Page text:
Georgia W. Tush is a charismatic individual who loves neon colours – she is the owner of Neon Skates – has a fascination for cute puppies – just take a look at her business logo – and is an example of a woman whose life revolves around roller derby.
She is the founder of Montreal Roller Derby, owns a roller derby business, has travelled abroad to teach the sport of derby to varying levels of players, plays for Montreal’s travel team the New Skids on the Block and took part in the first-ever Blood and Thunder World Cup as a member of Team Canada.
To say she has experience with roller derby is an understatement.
But what else is there to know about the eccentric skater with an infectious smile?
I recently had the opportunity to sit down with Tush and find out some more details about her life.
Bryan Mcwilliam: How did you get into roller derby? Did you play any sports before derby?
Georgia W. Tush: I heard about it happening in the States and wanted to play. Like really, really, really badly. Nobody was starting anything up in Montreal, so eventually I started it myself. I have played a lot of sports, but my enjoyment of rock n’ roll was starting to outweigh the sports part in my late teens and early twenties. I played hockey, competitive swimming, volley ball, cross country running and skiing.
BM: What was/is the best advice you ever received playing roller derby?
GWT: Goonies never say die.
BM: What advice would you give to a brand new skater in the sport? Do you have any advice for someone interested in playing derby, but who are too afraid to take the plunge?
GWT: Learn how to roller skate first and be comfortable before you start even thinking about hitting or getting hit on roller skates.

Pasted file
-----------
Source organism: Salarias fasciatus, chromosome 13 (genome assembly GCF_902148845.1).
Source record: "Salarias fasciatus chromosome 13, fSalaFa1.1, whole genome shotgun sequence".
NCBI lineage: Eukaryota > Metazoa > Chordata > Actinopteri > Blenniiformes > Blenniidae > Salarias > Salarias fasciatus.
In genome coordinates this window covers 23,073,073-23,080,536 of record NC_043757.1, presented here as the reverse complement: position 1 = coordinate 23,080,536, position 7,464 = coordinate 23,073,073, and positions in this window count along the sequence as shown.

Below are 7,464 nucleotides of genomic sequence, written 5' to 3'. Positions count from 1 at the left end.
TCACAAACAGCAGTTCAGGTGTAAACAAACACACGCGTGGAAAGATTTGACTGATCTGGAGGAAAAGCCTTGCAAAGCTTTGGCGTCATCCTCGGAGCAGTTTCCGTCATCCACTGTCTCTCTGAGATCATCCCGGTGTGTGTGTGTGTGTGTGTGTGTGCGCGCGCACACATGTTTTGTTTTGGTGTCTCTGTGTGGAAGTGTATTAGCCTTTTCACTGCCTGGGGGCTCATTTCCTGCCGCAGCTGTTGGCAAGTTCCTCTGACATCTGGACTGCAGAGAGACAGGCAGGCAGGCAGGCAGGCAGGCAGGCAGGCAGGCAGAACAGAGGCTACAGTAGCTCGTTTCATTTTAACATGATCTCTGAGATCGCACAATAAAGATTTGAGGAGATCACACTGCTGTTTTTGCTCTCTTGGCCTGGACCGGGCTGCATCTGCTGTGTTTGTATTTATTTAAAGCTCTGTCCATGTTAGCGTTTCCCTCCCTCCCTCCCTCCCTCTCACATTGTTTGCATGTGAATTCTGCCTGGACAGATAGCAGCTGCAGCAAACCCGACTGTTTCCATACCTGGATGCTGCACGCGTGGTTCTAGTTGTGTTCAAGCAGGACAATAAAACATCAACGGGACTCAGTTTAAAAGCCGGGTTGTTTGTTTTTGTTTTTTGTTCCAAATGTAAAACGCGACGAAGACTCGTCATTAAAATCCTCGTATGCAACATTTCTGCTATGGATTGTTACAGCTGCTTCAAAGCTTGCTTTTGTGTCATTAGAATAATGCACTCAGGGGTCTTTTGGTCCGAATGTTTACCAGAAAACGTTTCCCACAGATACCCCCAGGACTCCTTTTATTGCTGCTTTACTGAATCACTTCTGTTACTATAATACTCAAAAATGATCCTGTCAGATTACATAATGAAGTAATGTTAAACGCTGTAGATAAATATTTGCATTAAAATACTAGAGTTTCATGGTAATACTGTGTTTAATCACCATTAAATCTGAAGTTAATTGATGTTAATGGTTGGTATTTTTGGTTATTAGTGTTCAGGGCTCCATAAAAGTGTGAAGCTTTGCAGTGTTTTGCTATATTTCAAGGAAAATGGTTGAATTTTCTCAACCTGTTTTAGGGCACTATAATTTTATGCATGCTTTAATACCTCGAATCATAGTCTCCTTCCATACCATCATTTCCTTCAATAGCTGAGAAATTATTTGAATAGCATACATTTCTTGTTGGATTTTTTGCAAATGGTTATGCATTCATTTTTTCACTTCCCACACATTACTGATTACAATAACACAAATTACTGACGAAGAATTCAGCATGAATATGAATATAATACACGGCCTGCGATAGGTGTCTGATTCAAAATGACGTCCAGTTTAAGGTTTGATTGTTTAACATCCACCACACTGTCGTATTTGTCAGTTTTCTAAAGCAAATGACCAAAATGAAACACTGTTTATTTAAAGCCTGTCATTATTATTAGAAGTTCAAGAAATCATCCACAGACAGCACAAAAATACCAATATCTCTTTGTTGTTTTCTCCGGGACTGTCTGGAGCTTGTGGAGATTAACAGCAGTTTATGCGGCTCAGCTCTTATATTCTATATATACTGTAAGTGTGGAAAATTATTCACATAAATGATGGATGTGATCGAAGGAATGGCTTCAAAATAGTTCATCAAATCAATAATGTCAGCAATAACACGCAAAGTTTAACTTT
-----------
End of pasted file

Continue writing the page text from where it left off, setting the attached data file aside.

BM: Tell me how Neon Skates came about? What made you want to own a skate shop?
GWT: I wasn’t doing much with my life and I needed a reason to back why I was putting 100% of my energy into roller derby.
BM: Do you have a personal derby highlight so far in your career?
GWT: Some of my favourite moments are our first game in Montreal when people actually showed up to the game.
The first Skids game. It felt awesome. It was also kind of a hot mess.
First moment when they opened the doors at Anarchy in the UK and the fans, mostly roller girls, ran into the space and grabbed their spots.
First year at regionals.
When we were the first international team accepted into the WFTDA
Playing for Team Canada at the World Cup.
Meeting Rick Mercer, Kathleen Hanna, and Coolio. All because of roller derby.
BM: You’ve been an incredible jammer for Montreal Roller Derby and Team Canada, but this past season you played the role of blocker more often. What prompted the switch?
GWT: I came into the season a bit later last year and this was the first year we had about 10 players that were willing to jam. I found that I was put where my skills were needed throughout the season. It was challenging switching back and forth but something I’d like to be more confident in next season. Blocking is so much fun.
BM: You’ve travelled extensively training and playing derby, where would you love to
return to? What has been your favourite arena to play in?
GWT: The Carolina Rollergirls have a really cool space in Raleigh. I also got to skate at the Doll Factory in LA. That’s like the Mecca of roller derby right there.
BM: What do you do for fun when you’re not living the derby life?
GWT: Huh? Oh I guess there are other things I do like ride bikes, go to shows, and hang out with dogs. Lately I’ve been pretty boring.
BM: If you could change one thing in the world, what would it be?
GWT: I could go into a very deep answer about world politics and the things that make me angry in the world, but I’m going to go in this direction instead. No wimps.
BM: Any last words, comments, shout-outs you’d like to give?
GWT: Hi mom!
The energy of Tush is magnetic and something that should be felt by derby skaters from all around the community, so if you have not had the opportunity to meet her than this is something new to add to your roller derby bucket list.
Track her down at a tournament or visit Neon Skates and say hello. She is not shy and she’ll probably end up talking your ear off, but you know what? It’ll be worth it when you realize just how much she means to roller derby and its continued growth.
Published by: Blood and Thunder